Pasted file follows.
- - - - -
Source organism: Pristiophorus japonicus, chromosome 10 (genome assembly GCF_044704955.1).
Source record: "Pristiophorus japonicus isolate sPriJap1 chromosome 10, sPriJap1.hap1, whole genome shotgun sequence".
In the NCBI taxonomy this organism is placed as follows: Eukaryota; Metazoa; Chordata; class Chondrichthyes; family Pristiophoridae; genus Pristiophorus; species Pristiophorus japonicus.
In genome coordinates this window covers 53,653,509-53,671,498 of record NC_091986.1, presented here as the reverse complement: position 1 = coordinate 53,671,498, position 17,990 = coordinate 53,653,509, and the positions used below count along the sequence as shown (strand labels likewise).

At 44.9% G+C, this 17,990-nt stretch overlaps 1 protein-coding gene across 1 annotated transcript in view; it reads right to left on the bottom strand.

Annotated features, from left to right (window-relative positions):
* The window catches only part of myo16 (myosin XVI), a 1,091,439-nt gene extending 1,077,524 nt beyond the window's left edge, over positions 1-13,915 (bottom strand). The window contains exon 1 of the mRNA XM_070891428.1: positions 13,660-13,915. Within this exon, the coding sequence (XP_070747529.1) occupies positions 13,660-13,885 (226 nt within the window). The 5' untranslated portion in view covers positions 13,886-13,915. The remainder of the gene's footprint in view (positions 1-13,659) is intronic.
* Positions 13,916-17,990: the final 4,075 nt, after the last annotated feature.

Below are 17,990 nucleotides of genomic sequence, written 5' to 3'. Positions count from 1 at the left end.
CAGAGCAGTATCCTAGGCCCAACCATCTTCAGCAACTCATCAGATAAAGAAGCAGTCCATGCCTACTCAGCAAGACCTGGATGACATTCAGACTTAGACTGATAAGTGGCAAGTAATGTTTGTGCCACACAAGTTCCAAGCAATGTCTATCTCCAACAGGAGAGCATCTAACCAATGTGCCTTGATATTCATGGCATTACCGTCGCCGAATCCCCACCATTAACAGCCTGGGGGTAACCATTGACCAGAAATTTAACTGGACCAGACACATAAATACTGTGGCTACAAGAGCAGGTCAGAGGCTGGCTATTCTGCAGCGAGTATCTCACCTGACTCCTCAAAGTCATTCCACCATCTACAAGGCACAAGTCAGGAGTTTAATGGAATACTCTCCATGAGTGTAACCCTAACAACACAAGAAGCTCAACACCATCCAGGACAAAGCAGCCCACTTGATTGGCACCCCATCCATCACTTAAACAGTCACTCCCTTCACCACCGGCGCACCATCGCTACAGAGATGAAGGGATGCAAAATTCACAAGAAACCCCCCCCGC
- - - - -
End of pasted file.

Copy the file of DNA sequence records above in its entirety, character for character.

Source organism: Pristiophorus japonicus, chromosome 10 (genome assembly GCF_044704955.1).
Source record: "Pristiophorus japonicus isolate sPriJap1 chromosome 10, sPriJap1.hap1, whole genome shotgun sequence".
In the NCBI taxonomy this organism is placed as follows: Eukaryota; Metazoa; Chordata; class Chondrichthyes; family Pristiophoridae; genus Pristiophorus; species Pristiophorus japonicus.
In genome coordinates this window covers 53,653,509-53,671,498 of record NC_091986.1, presented here as the reverse complement: position 1 = coordinate 53,671,498, position 17,990 = coordinate 53,653,509, and the positions used below count along the sequence as shown (strand labels likewise).

At 44.9% G+C, this 17,990-nt stretch overlaps 1 protein-coding gene across 1 annotated transcript in view; it reads right to left on the bottom strand.

Annotated features, from left to right (window-relative positions):
* The window catches only part of myo16 (myosin XVI), a 1,091,439-nt gene extending 1,077,524 nt beyond the window's left edge, over positions 1-13,915 (bottom strand). The window contains exon 1 of the mRNA XM_070891428.1: positions 13,660-13,915. Within this exon, the coding sequence (XP_070747529.1) occupies positions 13,660-13,885 (226 nt within the window). The 5' untranslated portion in view covers positions 13,886-13,915. The remainder of the gene's footprint in view (positions 1-13,659) is intronic.
* Positions 13,916-17,990: the final 4,075 nt, after the last annotated feature.

Below are 17,990 nucleotides of genomic sequence, written 5' to 3'. Positions count from 1 at the left end.
CAGAGCAGTATCCTAGGCCCAACCATCTTCAGCAACTCATCAGATAAAGAAGCAGTCCATGCCTACTCAGCAAGACCTGGATGACATTCAGACTTAGACTGATAAGTGGCAAGTAATGTTTGTGCCACACAAGTTCCAAGCAATGTCTATCTCCAACAGGAGAGCATCTAACCAATGTGCCTTGATATTCATGGCATTACCGTCGCCGAATCCCCACCATTAACAGCCTGGGGGTAACCATTGACCAGAAATTTAACTGGACCAGACACATAAATACTGTGGCTACAAGAGCAGGTCAGAGGCTGGCTATTCTGCAGCGAGTATCTCACCTGACTCCTCAAAGTCATTCCACCATCTACAAGGCACAAGTCAGGAGTTTAATGGAATACTCTCCATGAGTGTAACCCTAACAACACAAGAAGCTCAACACCATCCAGGACAAAGCAGCCCACTTGATTGGCACCCCATCCATCACTTAAACAGTCACTCCCTTCACCACCGGCGCACCATCGCTACAGAGATGAAGGGATGCAAAATTCACAAGAAACCCCCCCCGC